PictureBeautiful, baby-friendly Brisvegas
Having just got back from our first trip home with our baby, a lot of things have become apparent to us.  The one overarching thing being that babies are everywhere back home.  In the supermarkets, the malls, the parks, the restaurants, in peoples cars, in hotels and parking lots - everywhere!  Of course, we were more likely to notice this phenomenon now that we were looking for it - with a baby of our own.  It struck us as odd, though, that we'd also noticed this in Sweden when we were there last year (before the pregnancy).  Then we wondered that if it was a local custom not to take babies out in public so much here...

Census data tells us that in 2011 there were 24.62 babies born per 1000 people in the Philippines, which had a population of over 92 million.  At the same time, Australia had a population of around 22 million, and a birth rate of 13.4 babies per 1000 people.  If we extrapolate those figures, there should have been 2,265,040 babies born in the Philippines, while in the same year Australia had about 294, 800 births - around one tenth of the babies.  So when the entirety of Australia's babies were potentially here in the greater Manila area, why didn't we see them? 

The two theories that I have are: that we live in a low birth area; and that locals here aren't so open about their babies as we are.  Ultimately I think that it's a combination of the two - we live in a wealthier part of town, so not so many babies are born, but also, people tend not to bring their babies out as much as Australians do.  And this seems to correlate with the strange looks we get from locals here when they hear Ava crying. 

The main indicator though, seems to me, the availability of baby changing facilities in public places.  It seems that taking our bubs out is part of our culture and we've put measures in place to ensure that it stays that way.  Every shopping centre has a baby room on every floor - and not just a change table in the men's room, it's a fully fledged parents' room.  Change tables, nappy bins, arm chairs, a toddler area with toys & a TV...  It was so different from anything we'd ever experienced living in Asia.  It was a godsend for us new parents.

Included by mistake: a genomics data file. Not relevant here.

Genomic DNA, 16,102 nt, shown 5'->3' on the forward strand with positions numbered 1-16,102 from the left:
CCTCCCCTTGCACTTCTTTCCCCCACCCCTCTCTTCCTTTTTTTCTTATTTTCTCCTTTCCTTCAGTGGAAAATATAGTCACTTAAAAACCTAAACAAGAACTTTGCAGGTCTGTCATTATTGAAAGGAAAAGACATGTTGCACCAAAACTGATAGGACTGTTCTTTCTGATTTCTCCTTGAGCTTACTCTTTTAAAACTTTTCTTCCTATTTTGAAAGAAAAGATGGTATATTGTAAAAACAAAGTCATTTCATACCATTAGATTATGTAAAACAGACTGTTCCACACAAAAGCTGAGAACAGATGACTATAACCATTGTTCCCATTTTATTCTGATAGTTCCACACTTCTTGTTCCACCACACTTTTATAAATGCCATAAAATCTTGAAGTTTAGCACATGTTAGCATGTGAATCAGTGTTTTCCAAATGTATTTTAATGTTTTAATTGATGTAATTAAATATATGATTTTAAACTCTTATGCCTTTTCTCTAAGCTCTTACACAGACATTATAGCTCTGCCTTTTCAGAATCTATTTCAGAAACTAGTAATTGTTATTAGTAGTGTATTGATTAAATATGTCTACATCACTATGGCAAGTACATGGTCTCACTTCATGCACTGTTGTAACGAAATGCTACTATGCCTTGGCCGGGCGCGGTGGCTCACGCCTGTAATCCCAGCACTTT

Our trip to Singapore had been slightly better, with malls offering baby change facilities, but they were a quarter of the size and grandeur of the Aussie ones, but as with everything Singapore, they take their cues from the Brits.  So the question remains, why is it so difficult to take babies out in so many Asian countries? And does this apply to just Australia, or does it occur in other Western countries?

Anyway, that's not something I'm going to be able to answer, so for now I'll rest easy knowing that whenever we get back home, our baby will be (mostly) welcomed wherever we go.   

 


Stephanie
11/03/2013 1:09am

Hey.
Perhaps if the Australian nannies cost was the same as the filipino (in Philippines) ones, they weren't so many babies out there in down under ...
It is fairly odd in the Asia I know to have a newborn out of the house. There are a lot of cultural explanations, but mostly it's because a newborn is less likely to get sick if not exposed to a lot of germs. Not to mention the 1st month home confinement and special diet imposed to the new mothers for the same basic reason ...

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